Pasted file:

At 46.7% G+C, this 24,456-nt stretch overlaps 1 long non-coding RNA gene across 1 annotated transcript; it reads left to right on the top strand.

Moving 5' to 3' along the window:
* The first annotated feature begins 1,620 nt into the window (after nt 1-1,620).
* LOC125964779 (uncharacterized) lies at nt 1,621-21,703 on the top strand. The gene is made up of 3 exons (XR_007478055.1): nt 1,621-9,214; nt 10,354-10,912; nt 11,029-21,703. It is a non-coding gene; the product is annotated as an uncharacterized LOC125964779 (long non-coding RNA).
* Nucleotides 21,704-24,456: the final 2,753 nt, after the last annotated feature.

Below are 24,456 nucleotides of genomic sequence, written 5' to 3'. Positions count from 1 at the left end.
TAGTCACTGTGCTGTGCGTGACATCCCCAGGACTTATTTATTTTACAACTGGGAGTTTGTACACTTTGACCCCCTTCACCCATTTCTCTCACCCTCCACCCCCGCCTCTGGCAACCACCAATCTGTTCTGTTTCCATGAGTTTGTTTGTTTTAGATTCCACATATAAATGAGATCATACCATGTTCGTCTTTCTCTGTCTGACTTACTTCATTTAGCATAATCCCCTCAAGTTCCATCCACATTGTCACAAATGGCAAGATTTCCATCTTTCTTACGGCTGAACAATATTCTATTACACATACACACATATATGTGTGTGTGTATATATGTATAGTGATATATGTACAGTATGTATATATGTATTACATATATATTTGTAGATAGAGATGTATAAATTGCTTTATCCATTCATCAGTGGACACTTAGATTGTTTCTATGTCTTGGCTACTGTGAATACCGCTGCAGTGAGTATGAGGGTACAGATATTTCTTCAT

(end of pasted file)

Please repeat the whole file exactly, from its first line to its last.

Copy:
At 46.7% G+C, this 24,456-nt stretch overlaps 1 long non-coding RNA gene across 1 annotated transcript; it reads left to right on the top strand.

Moving 5' to 3' along the window:
* The first annotated feature begins 1,620 nt into the window (after nt 1-1,620).
* LOC125964779 (uncharacterized) lies at nt 1,621-21,703 on the top strand. The gene is made up of 3 exons (XR_007478055.1): nt 1,621-9,214; nt 10,354-10,912; nt 11,029-21,703. It is a non-coding gene; the product is annotated as an uncharacterized LOC125964779 (long non-coding RNA).
* Nucleotides 21,704-24,456: the final 2,753 nt, after the last annotated feature.

Below are 24,456 nucleotides of genomic sequence, written 5' to 3'. Positions count from 1 at the left end.
TAGTCACTGTGCTGTGCGTGACATCCCCAGGACTTATTTATTTTACAACTGGGAGTTTGTACACTTTGACCCCCTTCACCCATTTCTCTCACCCTCCACCCCCGCCTCTGGCAACCACCAATCTGTTCTGTTTCCATGAGTTTGTTTGTTTTAGATTCCACATATAAATGAGATCATACCATGTTCGTCTTTCTCTGTCTGACTTACTTCATTTAGCATAATCCCCTCAAGTTCCATCCACATTGTCACAAATGGCAAGATTTCCATCTTTCTTACGGCTGAACAATATTCTATTACACATACACACATATATGTGTGTGTGTATATATGTATAGTGATATATGTACAGTATGTATATATGTATTACATATATATTTGTAGATAGAGATGTATAAATTGCTTTATCCATTCATCAGTGGACACTTAGATTGTTTCTATGTCTTGGCTACTGTGAATACCGCTGCAGTGAGTATGAGGGTACAGATATTTCTTCAT